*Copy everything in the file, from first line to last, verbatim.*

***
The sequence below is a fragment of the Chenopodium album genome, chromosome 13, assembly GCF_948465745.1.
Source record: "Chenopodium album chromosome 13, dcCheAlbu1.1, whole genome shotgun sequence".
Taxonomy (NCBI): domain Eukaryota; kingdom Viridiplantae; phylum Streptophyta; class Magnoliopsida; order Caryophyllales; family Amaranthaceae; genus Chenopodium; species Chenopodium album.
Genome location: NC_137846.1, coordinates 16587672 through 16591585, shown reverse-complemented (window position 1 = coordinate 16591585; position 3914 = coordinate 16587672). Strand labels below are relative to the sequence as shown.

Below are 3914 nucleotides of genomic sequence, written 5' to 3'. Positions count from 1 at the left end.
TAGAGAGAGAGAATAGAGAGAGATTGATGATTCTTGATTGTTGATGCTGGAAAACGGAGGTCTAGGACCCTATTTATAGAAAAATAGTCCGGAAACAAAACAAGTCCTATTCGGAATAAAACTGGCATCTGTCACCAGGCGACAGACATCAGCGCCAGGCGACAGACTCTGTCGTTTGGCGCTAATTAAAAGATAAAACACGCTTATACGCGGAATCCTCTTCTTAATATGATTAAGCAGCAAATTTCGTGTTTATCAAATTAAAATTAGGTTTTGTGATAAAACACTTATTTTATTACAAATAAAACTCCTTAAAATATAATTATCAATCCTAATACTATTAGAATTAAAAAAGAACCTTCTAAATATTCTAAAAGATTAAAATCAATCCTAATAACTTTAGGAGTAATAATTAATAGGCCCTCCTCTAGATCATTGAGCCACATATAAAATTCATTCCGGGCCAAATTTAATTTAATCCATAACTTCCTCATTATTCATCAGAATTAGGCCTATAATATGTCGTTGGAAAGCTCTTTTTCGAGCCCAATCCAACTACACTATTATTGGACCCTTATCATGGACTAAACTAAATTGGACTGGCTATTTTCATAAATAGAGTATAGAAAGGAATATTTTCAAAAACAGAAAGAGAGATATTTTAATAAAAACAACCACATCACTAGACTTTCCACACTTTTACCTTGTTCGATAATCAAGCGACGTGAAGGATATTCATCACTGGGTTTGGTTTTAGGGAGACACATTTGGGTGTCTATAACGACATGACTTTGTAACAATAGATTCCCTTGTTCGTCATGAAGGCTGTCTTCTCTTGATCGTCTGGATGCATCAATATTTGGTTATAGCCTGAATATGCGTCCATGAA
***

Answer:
The sequence below is a fragment of the Chenopodium album genome, chromosome 13, assembly GCF_948465745.1.
Source record: "Chenopodium album chromosome 13, dcCheAlbu1.1, whole genome shotgun sequence".
Taxonomy (NCBI): domain Eukaryota; kingdom Viridiplantae; phylum Streptophyta; class Magnoliopsida; order Caryophyllales; family Amaranthaceae; genus Chenopodium; species Chenopodium album.
Genome location: NC_137846.1, coordinates 16587672 through 16591585, shown reverse-complemented (window position 1 = coordinate 16591585; position 3914 = coordinate 16587672). Strand labels below are relative to the sequence as shown.

Below are 3914 nucleotides of genomic sequence, written 5' to 3'. Positions count from 1 at the left end.
TAGAGAGAGAGAATAGAGAGAGATTGATGATTCTTGATTGTTGATGCTGGAAAACGGAGGTCTAGGACCCTATTTATAGAAAAATAGTCCGGAAACAAAACAAGTCCTATTCGGAATAAAACTGGCATCTGTCACCAGGCGACAGACATCAGCGCCAGGCGACAGACTCTGTCGTTTGGCGCTAATTAAAAGATAAAACACGCTTATACGCGGAATCCTCTTCTTAATATGATTAAGCAGCAAATTTCGTGTTTATCAAATTAAAATTAGGTTTTGTGATAAAACACTTATTTTATTACAAATAAAACTCCTTAAAATATAATTATCAATCCTAATACTATTAGAATTAAAAAAGAACCTTCTAAATATTCTAAAAGATTAAAATCAATCCTAATAACTTTAGGAGTAATAATTAATAGGCCCTCCTCTAGATCATTGAGCCACATATAAAATTCATTCCGGGCCAAATTTAATTTAATCCATAACTTCCTCATTATTCATCAGAATTAGGCCTATAATATGTCGTTGGAAAGCTCTTTTTCGAGCCCAATCCAACTACACTATTATTGGACCCTTATCATGGACTAAACTAAATTGGACTGGCTATTTTCATAAATAGAGTATAGAAAGGAATATTTTCAAAAACAGAAAGAGAGATATTTTAATAAAAACAACCACATCACTAGACTTTCCACACTTTTACCTTGTTCGATAATCAAGCGACGTGAAGGATATTCATCACTGGGTTTGGTTTTAGGGAGACACATTTGGGTGTCTATAACGACATGACTTTGTAACAATAGATTCCCTTGTTCGTCATGAAGGCTGTCTTCTCTTGATCGTCTGGATGCATCAATATTTGGTTATAGCCTGAATATGCGTCCATGAA